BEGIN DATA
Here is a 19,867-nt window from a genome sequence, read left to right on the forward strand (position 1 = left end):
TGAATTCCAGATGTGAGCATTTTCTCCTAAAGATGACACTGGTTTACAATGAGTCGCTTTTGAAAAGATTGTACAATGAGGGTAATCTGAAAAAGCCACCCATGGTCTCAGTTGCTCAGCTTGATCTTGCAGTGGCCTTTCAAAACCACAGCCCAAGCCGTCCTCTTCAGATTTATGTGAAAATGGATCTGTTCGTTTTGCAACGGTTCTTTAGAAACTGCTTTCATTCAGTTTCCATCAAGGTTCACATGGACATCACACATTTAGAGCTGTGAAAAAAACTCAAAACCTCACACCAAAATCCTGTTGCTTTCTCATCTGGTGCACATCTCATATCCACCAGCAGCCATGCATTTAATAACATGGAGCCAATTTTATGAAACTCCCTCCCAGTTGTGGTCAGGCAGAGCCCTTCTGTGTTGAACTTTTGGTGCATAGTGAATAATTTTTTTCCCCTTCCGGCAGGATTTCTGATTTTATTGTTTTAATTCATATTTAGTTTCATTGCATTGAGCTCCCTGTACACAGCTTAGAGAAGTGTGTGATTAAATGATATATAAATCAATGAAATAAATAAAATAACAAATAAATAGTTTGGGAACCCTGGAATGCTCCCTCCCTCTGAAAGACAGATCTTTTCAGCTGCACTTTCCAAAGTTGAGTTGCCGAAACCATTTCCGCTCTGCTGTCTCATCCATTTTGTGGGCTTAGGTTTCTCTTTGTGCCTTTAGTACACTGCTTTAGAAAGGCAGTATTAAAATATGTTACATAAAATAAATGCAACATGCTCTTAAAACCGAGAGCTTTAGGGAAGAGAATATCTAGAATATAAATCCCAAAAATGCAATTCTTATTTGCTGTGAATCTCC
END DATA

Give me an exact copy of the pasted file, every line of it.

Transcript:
Here is a 19,867-nt window from a genome sequence, read left to right on the forward strand (position 1 = left end):
TGAATTCCAGATGTGAGCATTTTCTCCTAAAGATGACACTGGTTTACAATGAGTCGCTTTTGAAAAGATTGTACAATGAGGGTAATCTGAAAAAGCCACCCATGGTCTCAGTTGCTCAGCTTGATCTTGCAGTGGCCTTTCAAAACCACAGCCCAAGCCGTCCTCTTCAGATTTATGTGAAAATGGATCTGTTCGTTTTGCAACGGTTCTTTAGAAACTGCTTTCATTCAGTTTCCATCAAGGTTCACATGGACATCACACATTTAGAGCTGTGAAAAAAACTCAAAACCTCACACCAAAATCCTGTTGCTTTCTCATCTGGTGCACATCTCATATCCACCAGCAGCCATGCATTTAATAACATGGAGCCAATTTTATGAAACTCCCTCCCAGTTGTGGTCAGGCAGAGCCCTTCTGTGTTGAACTTTTGGTGCATAGTGAATAATTTTTTTCCCCTTCCGGCAGGATTTCTGATTTTATTGTTTTAATTCATATTTAGTTTCATTGCATTGAGCTCCCTGTACACAGCTTAGAGAAGTGTGTGATTAAATGATATATAAATCAATGAAATAAATAAAATAACAAATAAATAGTTTGGGAACCCTGGAATGCTCCCTCCCTCTGAAAGACAGATCTTTTCAGCTGCACTTTCCAAAGTTGAGTTGCCGAAACCATTTCCGCTCTGCTGTCTCATCCATTTTGTGGGCTTAGGTTTCTCTTTGTGCCTTTAGTACACTGCTTTAGAAAGGCAGTATTAAAATATGTTACATAAAATAAATGCAACATGCTCTTAAAACCGAGAGCTTTAGGGAAGAGAATATCTAGAATATAAATCCCAAAAATGCAATTCTTATTTGCTGTGAATCTCC